No one can deny that the economy has been taking a beating in 2012, and many companies have trimmed their product lines and hunkered down with hopes of riding through to better times. However, others have taken a different approach and added new products in an effort to think outside the conventional box. SOG Specialty Knives & Tools is in the latter group and have been introducing new designs since the start of the year. The Blade Lights are an outstanding example of this.
The Blade Light line offers you the choice of either the Fixed (BLT10-K) or Folding (BLT50-N) models, with both having a built-in LED flashlight. The fixed-blade has a 5.7-inch satin finished blade of 9Cr18MoV stainless steel, hardened to a 58-60 Rockwell. The handle is glass-reinforced nylon with a translucent bolster and butt cap. The bolster forms a lower guard and houses six LEDs, with three mounted on either side of the blade. A two-position switch acts as the pommel and is removable to replace the single AA battery. The overall length of the knife is 11.3 inches and it weighs only 7.1 ounces. The folder is fashioned from the same materials, and is a right-handed liner-lock with dual thumb studs. The blade is 3.9 inches, the overall length is 9 inches and the weight is 4.3 ounces. The folder also has three LEDs on both sides of the blade, a buttcap switch, and is operated with two AAA batteries. The light output is 25 lumens for the fixed-blade, and 34 to 37 lumens for the folder. The Fixed knife is supplied with a Kydex sheath and retails for $115. The Folder has a nylon belt pouch and a retail price of $85. Both knives are designed by SOG and manufactured in China.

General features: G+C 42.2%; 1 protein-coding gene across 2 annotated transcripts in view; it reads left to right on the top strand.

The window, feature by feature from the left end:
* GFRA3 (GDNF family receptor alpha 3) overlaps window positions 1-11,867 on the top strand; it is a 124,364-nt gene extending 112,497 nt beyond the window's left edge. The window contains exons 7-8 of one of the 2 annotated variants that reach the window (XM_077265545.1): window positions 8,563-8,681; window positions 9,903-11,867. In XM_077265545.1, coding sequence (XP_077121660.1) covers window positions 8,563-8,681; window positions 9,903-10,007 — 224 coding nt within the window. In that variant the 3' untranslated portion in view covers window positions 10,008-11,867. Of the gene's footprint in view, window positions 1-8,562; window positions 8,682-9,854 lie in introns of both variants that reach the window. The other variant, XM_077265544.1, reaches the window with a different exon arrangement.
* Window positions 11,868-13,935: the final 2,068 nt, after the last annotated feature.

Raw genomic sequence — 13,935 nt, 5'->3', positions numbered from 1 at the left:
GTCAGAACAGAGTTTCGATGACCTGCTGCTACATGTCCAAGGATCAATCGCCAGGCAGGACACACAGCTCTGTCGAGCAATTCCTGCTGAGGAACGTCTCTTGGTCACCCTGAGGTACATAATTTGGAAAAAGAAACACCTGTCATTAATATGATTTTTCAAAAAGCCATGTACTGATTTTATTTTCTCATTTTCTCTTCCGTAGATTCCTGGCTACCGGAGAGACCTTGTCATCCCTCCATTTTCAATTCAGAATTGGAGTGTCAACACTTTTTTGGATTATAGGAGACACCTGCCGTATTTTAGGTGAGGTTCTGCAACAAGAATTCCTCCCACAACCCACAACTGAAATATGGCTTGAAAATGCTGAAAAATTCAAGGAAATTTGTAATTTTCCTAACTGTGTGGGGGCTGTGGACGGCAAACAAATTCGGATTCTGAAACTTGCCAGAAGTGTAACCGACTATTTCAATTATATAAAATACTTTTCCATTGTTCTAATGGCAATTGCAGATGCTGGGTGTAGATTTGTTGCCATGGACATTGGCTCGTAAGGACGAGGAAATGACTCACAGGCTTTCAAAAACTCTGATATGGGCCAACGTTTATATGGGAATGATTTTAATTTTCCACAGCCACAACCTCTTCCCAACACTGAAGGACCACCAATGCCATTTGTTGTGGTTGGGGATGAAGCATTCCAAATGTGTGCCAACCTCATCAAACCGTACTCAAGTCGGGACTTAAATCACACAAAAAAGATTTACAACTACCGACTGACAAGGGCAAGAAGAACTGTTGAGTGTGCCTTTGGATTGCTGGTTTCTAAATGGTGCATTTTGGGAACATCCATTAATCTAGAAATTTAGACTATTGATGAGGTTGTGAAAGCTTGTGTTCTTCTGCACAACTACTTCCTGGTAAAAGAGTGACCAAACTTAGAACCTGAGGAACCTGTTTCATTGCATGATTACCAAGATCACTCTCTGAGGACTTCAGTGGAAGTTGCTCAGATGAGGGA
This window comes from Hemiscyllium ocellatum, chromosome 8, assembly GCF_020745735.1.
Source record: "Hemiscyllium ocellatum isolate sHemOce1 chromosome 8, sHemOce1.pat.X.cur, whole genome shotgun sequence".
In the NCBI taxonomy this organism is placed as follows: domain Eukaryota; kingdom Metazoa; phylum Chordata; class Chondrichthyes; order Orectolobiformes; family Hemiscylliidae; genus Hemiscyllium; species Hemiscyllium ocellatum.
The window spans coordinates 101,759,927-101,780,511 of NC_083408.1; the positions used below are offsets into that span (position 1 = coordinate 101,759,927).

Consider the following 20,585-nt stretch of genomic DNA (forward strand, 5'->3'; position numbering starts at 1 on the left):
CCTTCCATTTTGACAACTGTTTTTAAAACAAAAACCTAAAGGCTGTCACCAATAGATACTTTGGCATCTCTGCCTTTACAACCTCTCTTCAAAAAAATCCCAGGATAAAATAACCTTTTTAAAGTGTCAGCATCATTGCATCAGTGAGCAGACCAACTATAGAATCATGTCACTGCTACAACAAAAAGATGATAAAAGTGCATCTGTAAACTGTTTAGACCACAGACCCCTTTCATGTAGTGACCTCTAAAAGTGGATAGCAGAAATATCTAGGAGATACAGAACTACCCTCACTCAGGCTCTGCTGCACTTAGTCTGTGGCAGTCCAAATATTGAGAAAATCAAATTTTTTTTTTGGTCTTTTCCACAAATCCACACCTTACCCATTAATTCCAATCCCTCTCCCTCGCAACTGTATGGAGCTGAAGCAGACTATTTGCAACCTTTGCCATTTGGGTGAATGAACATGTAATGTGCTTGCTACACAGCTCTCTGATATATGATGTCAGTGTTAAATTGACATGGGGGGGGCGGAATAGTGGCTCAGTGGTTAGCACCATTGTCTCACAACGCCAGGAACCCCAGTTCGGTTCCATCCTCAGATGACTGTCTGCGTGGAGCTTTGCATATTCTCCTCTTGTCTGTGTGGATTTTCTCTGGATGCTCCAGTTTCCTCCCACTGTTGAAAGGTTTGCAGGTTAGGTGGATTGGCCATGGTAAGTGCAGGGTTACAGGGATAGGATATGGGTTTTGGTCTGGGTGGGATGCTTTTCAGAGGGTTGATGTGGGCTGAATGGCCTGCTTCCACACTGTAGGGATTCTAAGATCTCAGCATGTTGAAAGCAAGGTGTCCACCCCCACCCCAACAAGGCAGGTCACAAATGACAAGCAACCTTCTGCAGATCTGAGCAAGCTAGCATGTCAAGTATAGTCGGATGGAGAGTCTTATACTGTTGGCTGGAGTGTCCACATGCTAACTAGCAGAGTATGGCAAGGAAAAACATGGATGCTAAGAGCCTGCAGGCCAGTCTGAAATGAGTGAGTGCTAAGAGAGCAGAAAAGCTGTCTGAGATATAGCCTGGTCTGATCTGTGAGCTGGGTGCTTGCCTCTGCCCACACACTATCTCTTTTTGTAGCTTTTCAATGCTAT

Many of us have seen the concept of adding a light to a knife before, and if you are like me, you have to wonder about the usefulness of such a combination. We know the value of carrying a good knife. We also know how handy a small light can be, but is the combination an asset, or a gimmick? Too often, when an effort is made to combine products, the quality of both suffers. To answer the question, I thought the best solution would be to test both models as knives, and then as lights. At that point I could have some idea of how well the combination would work out.